The service industries added 600 jobs in Humboldt County during May, while the number of jobs in this sector nationally fell for the first time since 1958.

Humboldt County shouldn't be too cocky, however. Many of the gains posted in May merely made up for losses experienced during a difficult spring.

Gains in service sector employment, for example, are just helping to offset losses in manufacturing that the region has experienced -- and service jobs rarely pay as well as those in manufacturing. The composite index, which measures the overall health of Humboldt County's economy, increased 2.5 percent during May, but was

5.8 percent less than at the same time last year.

The Index can be viewed online at www.humboldt.edu/~economic/current/index.html



Million for the MAC

Eureka's Multiple Assistance Center, a planned municipal facility providing job training, housing and rehabilitation services to homeless individuals, received $1 million in grants last week.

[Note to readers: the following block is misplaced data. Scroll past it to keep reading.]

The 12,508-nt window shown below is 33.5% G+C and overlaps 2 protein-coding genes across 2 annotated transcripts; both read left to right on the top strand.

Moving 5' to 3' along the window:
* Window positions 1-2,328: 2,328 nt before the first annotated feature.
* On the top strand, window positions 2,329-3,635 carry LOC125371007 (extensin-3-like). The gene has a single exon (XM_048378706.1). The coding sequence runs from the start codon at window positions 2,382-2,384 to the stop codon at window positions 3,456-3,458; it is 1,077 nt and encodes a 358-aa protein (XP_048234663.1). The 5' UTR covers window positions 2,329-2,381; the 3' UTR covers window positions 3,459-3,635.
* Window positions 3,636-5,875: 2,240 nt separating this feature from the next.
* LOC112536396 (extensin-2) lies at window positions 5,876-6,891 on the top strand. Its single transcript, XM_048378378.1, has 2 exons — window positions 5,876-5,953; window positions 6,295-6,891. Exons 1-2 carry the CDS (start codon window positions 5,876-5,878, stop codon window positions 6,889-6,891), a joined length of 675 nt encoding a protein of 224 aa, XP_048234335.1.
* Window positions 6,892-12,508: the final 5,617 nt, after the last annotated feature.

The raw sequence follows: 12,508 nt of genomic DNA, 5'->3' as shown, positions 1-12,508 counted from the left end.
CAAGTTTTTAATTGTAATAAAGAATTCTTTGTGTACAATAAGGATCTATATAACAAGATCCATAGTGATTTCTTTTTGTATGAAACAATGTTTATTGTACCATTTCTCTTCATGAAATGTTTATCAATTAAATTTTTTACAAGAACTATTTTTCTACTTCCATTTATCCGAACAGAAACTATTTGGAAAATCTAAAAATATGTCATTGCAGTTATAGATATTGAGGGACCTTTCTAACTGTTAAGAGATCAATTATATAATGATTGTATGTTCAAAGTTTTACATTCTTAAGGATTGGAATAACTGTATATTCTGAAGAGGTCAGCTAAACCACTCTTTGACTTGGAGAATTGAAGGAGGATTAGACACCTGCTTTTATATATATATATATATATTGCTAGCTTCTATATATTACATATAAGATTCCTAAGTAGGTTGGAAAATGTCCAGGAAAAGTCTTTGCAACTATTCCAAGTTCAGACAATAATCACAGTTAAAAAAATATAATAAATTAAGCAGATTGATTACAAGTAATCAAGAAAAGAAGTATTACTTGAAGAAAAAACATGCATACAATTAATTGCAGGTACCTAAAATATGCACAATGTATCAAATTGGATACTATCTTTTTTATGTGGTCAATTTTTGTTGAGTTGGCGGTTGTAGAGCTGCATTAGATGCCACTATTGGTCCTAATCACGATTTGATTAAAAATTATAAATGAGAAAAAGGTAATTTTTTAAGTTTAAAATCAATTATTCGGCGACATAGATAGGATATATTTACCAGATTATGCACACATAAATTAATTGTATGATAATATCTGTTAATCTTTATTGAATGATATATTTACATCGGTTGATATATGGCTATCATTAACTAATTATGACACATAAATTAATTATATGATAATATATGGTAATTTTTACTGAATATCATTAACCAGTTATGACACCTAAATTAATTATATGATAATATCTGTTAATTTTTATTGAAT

The money came from a grant and a loan from the state Department of Housing and Community Development. The city of Eureka received a $500,000 grant and the Redwood Community Action Agency was awarded a $500,000 loan.

Eureka senior planner Gary Bird said the money would likely be pooled, but administration of the funds had not been settled. The money will be used to rehabilitate the future MAC site at 2nd and Y streets.

Both the city and RCAA are gratified to receive the money, Bird said.

"A lot of people worked a lot of long hours making this happen," he said.

Other grants announced last week include $353,750 to Humboldt County for the construction of new homes and the creation of a tribal Court Appointed Special Advocate Program.



Grand Jury report out

The Humboldt County Grand Jury's 2000-2001 final report has been published, although you won't find it in your Times-Standard as you have in past years.

Hard copies of this year's report will be available at the county library and courthouse, but the emphasis is on the Internet, said Assistant County Administrative Officer Karen Suiker.

"It's more universally available on the web," Suiker said.

Grand Jury Foreman John Westrick said the decision not to publish the report in the Times-Standard had less to do with availability than financial necessity.

"The county is in charge of our budget, and in their wisdom they decided we didn't need to" publish the report in a newspaper, Westrick said.

The report is online at www.co.humboldt.ca.us/GrandJury/Reports/2000-2001/